People often comment on how much the world has changed in the last ten, or 50, or 100 years. But at the recent IP Expo, Ade McCormack, who describes himself as a digital anthroeconomist, argued that instead, we should look at the whole of humanity’s evolutionary journey. He suggested that by seeking this perspective, we can understand a lot more about our nature, and effectively, make nature our business partner.
A look at history
Looking back to when humans were hunter-gatherers, you can get an insight into ways of working. They were highly social, because lack of communication could mean death. Work and life were highly integrated, because you carried on hunting until you’d caught your food. People were highly mobile. They made decisions in real time, and in a creative way, because their lives depended on that. Even when the agricultural economy developed, humans were still highly social and mobile, and work and life were very closely integrated. You still couldn’t just switch off at 5pm, because animals don’t work like that.
The big change was the arrival of the industrial economy. People became a ‘labour force’. They were paid to turn up at a certain time, and leave at another, and not by outcomes. There was no mobility, you just had to turn up at the factory gates. Nor was there any sociability: talking was punished. This led to a split between work and life, and the idea of a work-life balance. This is the model that we’ve been operating for about 200 years.
But the digital economy has changed everything. It has allowed people to be mobile, creative, social creatures, making decisions in real time. Effectively, McCormack suggested, it has meant a return to true human nature.
Current trends in work
McCormack pointed to a number of trends that are changing the way that businesses operate. These include:
- Businesses are trying to drive down costs, and become more agile.
- At the same time, there has been a rise in collaborative consumption, which allows us to get more value from the things that we own and don’t currently use.
- The concept of reverse innovation has emerged in developing economies, where entrepreneurs work out how to create a business model that is profitable in a poor economy, usually because it’s highly efficient. This has meant more competition for industries in developed countries.
- The boundaries of organisations have started to blur through the rise of crowd-sourcing and crowd-funding. These practices mean that companies may not even employ the people that they value most.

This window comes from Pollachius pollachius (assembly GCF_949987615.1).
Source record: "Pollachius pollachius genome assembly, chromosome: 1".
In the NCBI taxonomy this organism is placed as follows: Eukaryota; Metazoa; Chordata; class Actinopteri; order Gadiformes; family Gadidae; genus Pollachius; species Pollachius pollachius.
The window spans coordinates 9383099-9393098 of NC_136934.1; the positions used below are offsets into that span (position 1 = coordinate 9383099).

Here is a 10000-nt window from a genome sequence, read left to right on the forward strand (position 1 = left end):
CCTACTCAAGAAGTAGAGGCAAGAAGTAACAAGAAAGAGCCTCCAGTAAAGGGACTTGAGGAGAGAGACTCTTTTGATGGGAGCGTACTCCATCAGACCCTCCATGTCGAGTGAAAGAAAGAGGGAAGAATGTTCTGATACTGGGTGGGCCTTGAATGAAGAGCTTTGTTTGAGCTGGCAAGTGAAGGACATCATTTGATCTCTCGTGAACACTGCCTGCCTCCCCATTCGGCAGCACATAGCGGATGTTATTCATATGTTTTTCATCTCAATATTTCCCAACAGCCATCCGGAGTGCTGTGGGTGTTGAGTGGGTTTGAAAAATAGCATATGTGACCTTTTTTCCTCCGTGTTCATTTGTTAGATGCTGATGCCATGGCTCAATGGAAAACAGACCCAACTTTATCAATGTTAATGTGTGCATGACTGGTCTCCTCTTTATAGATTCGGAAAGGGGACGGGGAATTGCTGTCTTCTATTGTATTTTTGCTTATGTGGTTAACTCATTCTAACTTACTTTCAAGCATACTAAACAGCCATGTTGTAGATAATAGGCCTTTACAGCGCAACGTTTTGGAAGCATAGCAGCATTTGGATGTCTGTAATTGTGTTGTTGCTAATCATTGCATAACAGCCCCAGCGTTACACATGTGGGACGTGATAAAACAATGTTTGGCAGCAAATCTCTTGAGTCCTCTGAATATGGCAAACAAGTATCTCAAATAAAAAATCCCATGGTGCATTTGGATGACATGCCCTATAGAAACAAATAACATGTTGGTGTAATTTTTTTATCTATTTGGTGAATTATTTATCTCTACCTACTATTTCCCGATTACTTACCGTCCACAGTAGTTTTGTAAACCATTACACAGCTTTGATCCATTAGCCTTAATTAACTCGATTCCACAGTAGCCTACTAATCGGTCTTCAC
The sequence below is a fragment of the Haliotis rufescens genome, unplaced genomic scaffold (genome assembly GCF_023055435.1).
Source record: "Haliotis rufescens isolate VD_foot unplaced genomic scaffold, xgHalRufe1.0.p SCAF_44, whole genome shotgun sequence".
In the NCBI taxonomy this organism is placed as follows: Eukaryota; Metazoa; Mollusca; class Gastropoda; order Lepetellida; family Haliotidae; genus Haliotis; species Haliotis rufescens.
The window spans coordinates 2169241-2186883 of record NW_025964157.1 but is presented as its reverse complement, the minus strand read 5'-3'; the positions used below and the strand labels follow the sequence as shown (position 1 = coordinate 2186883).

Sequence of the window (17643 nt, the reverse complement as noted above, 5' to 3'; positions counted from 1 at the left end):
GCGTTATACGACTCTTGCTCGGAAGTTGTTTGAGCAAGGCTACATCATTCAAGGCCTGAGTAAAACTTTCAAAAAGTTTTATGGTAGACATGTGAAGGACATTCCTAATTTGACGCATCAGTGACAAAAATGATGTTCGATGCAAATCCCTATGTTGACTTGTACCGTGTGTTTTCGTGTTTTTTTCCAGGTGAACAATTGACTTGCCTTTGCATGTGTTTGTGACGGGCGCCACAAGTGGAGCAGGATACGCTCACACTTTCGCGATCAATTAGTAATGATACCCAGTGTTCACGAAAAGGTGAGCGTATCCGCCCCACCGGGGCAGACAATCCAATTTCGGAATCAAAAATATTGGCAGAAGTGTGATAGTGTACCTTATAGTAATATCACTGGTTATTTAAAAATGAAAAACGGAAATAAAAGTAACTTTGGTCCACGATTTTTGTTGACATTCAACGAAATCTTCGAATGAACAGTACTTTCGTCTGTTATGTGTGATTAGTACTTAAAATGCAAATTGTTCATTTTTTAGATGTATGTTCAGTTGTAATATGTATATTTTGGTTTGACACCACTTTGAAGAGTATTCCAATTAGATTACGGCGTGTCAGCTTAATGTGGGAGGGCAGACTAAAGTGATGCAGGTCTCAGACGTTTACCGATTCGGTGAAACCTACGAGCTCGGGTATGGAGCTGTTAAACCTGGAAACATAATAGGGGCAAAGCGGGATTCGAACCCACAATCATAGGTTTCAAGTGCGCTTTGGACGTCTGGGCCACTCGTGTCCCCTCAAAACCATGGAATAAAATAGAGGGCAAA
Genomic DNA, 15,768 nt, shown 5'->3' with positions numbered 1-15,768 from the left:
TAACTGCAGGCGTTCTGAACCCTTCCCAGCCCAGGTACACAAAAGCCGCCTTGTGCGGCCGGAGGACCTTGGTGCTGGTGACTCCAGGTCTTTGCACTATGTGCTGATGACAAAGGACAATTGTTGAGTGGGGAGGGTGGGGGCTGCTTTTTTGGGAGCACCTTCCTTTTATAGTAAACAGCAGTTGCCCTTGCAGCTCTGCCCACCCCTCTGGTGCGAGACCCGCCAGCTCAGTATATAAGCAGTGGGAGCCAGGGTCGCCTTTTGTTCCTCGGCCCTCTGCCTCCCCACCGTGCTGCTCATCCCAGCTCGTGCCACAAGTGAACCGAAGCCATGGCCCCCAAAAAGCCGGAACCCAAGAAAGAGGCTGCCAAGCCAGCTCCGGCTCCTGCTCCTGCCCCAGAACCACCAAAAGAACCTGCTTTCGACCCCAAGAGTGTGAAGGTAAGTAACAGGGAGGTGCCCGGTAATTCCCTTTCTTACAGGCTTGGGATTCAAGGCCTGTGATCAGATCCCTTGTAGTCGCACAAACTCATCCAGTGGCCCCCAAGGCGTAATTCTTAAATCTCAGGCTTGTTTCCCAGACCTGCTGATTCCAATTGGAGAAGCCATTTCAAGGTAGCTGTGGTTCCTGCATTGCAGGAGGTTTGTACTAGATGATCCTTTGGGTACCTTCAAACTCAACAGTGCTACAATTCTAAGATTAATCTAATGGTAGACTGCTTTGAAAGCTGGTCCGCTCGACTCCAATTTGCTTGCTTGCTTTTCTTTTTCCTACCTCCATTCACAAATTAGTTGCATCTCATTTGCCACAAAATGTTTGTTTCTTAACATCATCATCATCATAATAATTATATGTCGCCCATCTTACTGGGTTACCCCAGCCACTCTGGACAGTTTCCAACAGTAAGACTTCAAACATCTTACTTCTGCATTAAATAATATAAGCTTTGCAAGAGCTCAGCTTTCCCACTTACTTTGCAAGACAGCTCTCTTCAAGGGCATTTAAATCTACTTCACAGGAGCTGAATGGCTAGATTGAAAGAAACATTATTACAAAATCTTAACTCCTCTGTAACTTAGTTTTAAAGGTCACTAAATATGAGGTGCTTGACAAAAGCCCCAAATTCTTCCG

- Asymmetric business models mean that businesses give away services for free, in order to attract future business, or other customers.
- Many companies have embarked on a ‘race to the bottom’, automating processes to reduce costs. Some are operating at a near-zero margin, and are struggling to find ways to make money.
Companies have had to find new sources of competitive advantage apart from low costs, the main one of which is people. Processes can be done by computers, but only people can be creative.
The future of the worker
This return to creativity at work is almost like a return to the world of artisans and craftspeople, but with technology. McCormack describes these ‘new creatives’ as ‘digital hunter-gatherers’. They have options from a career perspective. Because they’re the best at what they do, they can choose when and where they work. They’re working because they want to, not to fund a lifestyle. And they don’t necessarily play by the rules.
There aren’t enough of these people and their talent to go around, so the balance of power is shifting from employer to employee. At the same time, the old rules about management and leadership are also becoming non-functional. After all, if you’re the best at what you do, you’re highly motivated. You don’t need a manager checking up on you. Stick and carrot simply doesn’t work for these hunter-gatherers, any more than it did on the plains of Africa.
A return to basics
Instead, McCormack suggests, they are driven by the need to master what they do, and to make an impact on the world. They seek meaningful work, and to leave a legacy, and don’t base their decisions purely on economics. Like our ancestors, they are highly social, mobile and creative. They use tools to achieve their ends, although the tools are now technology, rather than sharpened sticks.
McCormack’s ideas make a lot of sense. This anthropological approach certainly goes a long way to explaining the otherwise inexplicably fast shift from industrial to digital world. It also gives a perspective on motivation and ways of working that could be invaluable to those running organisations.